PORTA NUOVA is considered one of Ravenna’s most beautiful access gates.
It is located to the south of the city, at the end of Via di Roma and at the beginning of the road leading to Rimini, the current Via Cesarea.
It was built in 1580, just a few metres from the already-existing Porta di San Lorenzo (whose remains are still visible in the entrance of an apartment building), on the occasion of the inauguration of a new wooden bridge over the Ronco river, which ran parallel to the city walls.
In honour of the then reigning Pope Gregory XIII, the gate was named “Gregoriana”, but for all the people of Ravenna it has simply remained Porta Nuova.
In 1653 – on the occasion of an important operation of construction of a new canal connecting the city to the sea beside the city wall – the gate was restored by order of cardinal Giovanni Stefano Donghi.
The canal – called Panfilio in honour of the then reigning Pope Innocent X Pamphili – gave the access gate a new name (Porta Panfilia). On that occasion, the gate was raised with an attic made of Istrian stone.
After the Unification of Italy, it was also called Porta Garibaldi, due to the name of the street crossing it. But even if the gate was renamed many times, the most popular name remained the unofficial one, Porta Nuova.
Between 1883 and 1929, this gate was crossed by the Forlì-Ravenna tramway, which continued towards Forlì along Via Ravegnana (see focus).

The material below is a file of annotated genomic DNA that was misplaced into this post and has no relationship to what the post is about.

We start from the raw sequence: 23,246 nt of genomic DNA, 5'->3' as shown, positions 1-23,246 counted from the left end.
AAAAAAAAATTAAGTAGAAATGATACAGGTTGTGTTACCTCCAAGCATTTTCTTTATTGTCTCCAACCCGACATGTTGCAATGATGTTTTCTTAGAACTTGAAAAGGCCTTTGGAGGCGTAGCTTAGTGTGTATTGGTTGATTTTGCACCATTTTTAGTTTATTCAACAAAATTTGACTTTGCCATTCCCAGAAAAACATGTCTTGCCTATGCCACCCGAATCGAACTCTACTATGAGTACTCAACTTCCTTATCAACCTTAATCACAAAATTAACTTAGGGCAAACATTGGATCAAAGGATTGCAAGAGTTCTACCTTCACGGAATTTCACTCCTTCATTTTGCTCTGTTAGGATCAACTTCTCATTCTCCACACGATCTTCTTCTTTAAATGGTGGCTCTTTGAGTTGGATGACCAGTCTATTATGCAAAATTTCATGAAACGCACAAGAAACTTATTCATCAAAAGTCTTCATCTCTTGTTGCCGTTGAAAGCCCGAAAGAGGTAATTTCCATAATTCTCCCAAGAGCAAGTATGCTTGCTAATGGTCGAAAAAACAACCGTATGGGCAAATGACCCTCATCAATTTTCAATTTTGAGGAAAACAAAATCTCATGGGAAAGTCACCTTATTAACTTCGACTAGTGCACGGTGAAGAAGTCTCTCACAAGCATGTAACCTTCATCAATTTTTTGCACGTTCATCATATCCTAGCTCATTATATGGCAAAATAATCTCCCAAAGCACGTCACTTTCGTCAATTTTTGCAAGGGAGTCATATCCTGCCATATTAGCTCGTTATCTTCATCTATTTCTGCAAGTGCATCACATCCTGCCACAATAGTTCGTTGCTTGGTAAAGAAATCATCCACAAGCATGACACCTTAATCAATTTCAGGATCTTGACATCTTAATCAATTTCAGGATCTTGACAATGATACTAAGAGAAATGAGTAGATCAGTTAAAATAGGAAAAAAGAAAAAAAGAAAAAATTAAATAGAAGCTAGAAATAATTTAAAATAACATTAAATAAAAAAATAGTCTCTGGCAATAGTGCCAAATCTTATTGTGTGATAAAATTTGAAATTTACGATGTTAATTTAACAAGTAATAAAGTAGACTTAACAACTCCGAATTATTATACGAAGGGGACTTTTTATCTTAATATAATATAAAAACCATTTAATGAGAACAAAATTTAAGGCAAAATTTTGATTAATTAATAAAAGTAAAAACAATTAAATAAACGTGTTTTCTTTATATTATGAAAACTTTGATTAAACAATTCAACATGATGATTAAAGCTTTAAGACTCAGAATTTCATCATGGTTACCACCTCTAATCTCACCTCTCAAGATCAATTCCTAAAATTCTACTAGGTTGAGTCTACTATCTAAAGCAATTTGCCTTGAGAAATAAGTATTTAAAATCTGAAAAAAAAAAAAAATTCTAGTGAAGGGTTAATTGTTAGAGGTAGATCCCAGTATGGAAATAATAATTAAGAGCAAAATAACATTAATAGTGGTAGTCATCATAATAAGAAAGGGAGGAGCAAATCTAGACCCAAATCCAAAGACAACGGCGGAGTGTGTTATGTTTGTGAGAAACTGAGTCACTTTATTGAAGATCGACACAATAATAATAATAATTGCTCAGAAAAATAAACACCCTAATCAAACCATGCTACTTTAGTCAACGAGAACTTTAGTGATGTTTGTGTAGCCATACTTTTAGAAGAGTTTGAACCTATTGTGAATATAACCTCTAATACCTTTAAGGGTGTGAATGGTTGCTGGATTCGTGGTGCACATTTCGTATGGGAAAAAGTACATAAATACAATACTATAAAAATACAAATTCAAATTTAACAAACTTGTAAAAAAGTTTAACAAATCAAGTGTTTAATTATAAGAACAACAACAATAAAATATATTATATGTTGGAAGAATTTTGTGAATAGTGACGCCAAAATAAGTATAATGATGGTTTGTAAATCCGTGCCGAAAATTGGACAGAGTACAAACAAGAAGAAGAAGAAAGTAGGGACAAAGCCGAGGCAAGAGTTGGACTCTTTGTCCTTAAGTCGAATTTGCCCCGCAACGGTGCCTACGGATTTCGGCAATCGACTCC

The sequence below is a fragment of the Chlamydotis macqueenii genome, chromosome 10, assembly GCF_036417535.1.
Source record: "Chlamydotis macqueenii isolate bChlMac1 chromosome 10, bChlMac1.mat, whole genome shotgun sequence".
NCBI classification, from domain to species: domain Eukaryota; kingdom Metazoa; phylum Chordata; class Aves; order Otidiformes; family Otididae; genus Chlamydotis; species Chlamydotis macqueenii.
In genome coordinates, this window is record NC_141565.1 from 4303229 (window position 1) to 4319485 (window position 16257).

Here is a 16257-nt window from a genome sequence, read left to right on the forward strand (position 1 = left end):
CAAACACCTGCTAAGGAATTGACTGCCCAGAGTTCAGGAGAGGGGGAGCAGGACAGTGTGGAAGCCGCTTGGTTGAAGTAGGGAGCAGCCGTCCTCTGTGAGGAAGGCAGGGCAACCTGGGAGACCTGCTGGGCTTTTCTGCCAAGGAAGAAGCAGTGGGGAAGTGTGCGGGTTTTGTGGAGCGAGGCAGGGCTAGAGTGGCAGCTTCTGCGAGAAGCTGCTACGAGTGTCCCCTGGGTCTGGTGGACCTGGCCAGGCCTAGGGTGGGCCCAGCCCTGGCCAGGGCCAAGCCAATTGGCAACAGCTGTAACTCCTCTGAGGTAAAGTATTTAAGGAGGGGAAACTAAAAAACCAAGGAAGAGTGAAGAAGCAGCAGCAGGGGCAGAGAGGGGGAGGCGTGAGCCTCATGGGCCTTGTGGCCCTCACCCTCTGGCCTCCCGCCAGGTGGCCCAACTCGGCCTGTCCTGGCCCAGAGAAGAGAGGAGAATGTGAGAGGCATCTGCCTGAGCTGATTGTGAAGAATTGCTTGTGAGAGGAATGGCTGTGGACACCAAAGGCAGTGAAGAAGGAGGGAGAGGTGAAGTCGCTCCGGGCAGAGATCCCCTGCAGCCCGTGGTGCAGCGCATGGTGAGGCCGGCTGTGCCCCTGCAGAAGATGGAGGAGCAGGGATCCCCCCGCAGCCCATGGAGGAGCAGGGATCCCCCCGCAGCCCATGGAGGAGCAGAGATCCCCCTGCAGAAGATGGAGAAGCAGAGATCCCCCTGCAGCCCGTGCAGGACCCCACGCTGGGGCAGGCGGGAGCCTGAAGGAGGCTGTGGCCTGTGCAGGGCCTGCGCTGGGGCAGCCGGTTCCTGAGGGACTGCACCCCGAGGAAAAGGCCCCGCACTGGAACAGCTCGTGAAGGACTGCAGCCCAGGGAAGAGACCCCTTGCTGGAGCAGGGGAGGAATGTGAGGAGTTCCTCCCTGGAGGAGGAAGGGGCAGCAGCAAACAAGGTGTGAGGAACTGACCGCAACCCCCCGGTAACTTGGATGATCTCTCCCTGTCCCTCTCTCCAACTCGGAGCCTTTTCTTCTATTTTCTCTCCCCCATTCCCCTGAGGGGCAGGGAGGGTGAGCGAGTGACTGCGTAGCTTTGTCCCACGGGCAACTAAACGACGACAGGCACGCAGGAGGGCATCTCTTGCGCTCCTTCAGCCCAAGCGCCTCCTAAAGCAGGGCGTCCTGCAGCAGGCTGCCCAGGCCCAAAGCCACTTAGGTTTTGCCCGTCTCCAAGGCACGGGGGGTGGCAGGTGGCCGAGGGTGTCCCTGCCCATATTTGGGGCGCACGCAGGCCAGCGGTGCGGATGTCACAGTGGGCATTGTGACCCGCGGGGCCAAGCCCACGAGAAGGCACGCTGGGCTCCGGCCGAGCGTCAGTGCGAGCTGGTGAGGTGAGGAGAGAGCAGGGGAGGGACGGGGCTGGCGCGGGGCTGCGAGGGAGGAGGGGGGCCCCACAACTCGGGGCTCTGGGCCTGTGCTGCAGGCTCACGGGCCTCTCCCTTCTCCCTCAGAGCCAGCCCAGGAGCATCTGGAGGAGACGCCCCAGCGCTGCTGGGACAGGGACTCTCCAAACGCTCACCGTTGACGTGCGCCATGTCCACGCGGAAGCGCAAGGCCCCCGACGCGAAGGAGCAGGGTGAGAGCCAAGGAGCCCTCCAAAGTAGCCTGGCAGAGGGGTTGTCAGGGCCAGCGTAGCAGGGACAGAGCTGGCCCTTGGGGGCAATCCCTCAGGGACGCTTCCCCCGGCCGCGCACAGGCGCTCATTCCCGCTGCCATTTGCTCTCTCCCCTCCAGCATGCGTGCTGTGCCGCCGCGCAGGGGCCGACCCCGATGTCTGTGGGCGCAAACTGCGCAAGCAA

On December 4th 1944, this gate was the entrance to Ravenna for the first allied troops, and some days after, on the occasion of the official ceremony, also for the Canadian marching band of the Irish Regiment of Toronto playing bagpipes.
The gate is decorated with precious marbles, and the fornix is framed by two columns of grey granite with Corinthian capitals supporting a marble trabeation.
On top of the attic, flanked by two cornucopias, there is the coat of arms of Pope Innocent X, with a dove with an olive branch in its beak, symbol of peace. On the dove, three lilies crossed by beams.
In 1997, on the occasion of the 53th anniversary of the Liberation of Italy, a marble memorial slab was affixed on the interior of the gate, while two small commemorative plaques have been added to the internal facade, in honour of two patriots: Francesco Segurini and Mario Montanari, who died in 1921 and 1944 respectively.